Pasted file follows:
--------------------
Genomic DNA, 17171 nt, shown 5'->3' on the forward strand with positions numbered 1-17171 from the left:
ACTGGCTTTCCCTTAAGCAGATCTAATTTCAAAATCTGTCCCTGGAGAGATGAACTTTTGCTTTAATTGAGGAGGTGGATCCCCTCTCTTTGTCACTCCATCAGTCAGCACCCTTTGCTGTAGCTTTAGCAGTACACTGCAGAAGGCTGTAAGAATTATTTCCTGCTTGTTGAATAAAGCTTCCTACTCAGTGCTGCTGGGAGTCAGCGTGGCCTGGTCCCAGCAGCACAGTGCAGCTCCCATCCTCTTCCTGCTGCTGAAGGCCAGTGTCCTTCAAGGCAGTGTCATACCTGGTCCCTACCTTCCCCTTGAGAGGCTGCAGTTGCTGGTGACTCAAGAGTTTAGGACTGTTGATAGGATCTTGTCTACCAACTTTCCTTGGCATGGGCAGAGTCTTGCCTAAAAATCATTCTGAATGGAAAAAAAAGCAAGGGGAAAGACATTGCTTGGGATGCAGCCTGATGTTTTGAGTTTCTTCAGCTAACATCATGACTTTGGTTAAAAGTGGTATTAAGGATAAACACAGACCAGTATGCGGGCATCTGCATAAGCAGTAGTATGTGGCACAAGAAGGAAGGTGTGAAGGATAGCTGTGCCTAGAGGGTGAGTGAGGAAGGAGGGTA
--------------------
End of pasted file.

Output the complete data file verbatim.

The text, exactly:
Genomic DNA, 17171 nt, shown 5'->3' on the forward strand with positions numbered 1-17171 from the left:
ACTGGCTTTCCCTTAAGCAGATCTAATTTCAAAATCTGTCCCTGGAGAGATGAACTTTTGCTTTAATTGAGGAGGTGGATCCCCTCTCTTTGTCACTCCATCAGTCAGCACCCTTTGCTGTAGCTTTAGCAGTACACTGCAGAAGGCTGTAAGAATTATTTCCTGCTTGTTGAATAAAGCTTCCTACTCAGTGCTGCTGGGAGTCAGCGTGGCCTGGTCCCAGCAGCACAGTGCAGCTCCCATCCTCTTCCTGCTGCTGAAGGCCAGTGTCCTTCAAGGCAGTGTCATACCTGGTCCCTACCTTCCCCTTGAGAGGCTGCAGTTGCTGGTGACTCAAGAGTTTAGGACTGTTGATAGGATCTTGTCTACCAACTTTCCTTGGCATGGGCAGAGTCTTGCCTAAAAATCATTCTGAATGGAAAAAAAAGCAAGGGGAAAGACATTGCTTGGGATGCAGCCTGATGTTTTGAGTTTCTTCAGCTAACATCATGACTTTGGTTAAAAGTGGTATTAAGGATAAACACAGACCAGTATGCGGGCATCTGCATAAGCAGTAGTATGTGGCACAAGAAGGAAGGTGTGAAGGATAGCTGTGCCTAGAGGGTGAGTGAGGAAGGAGGGTA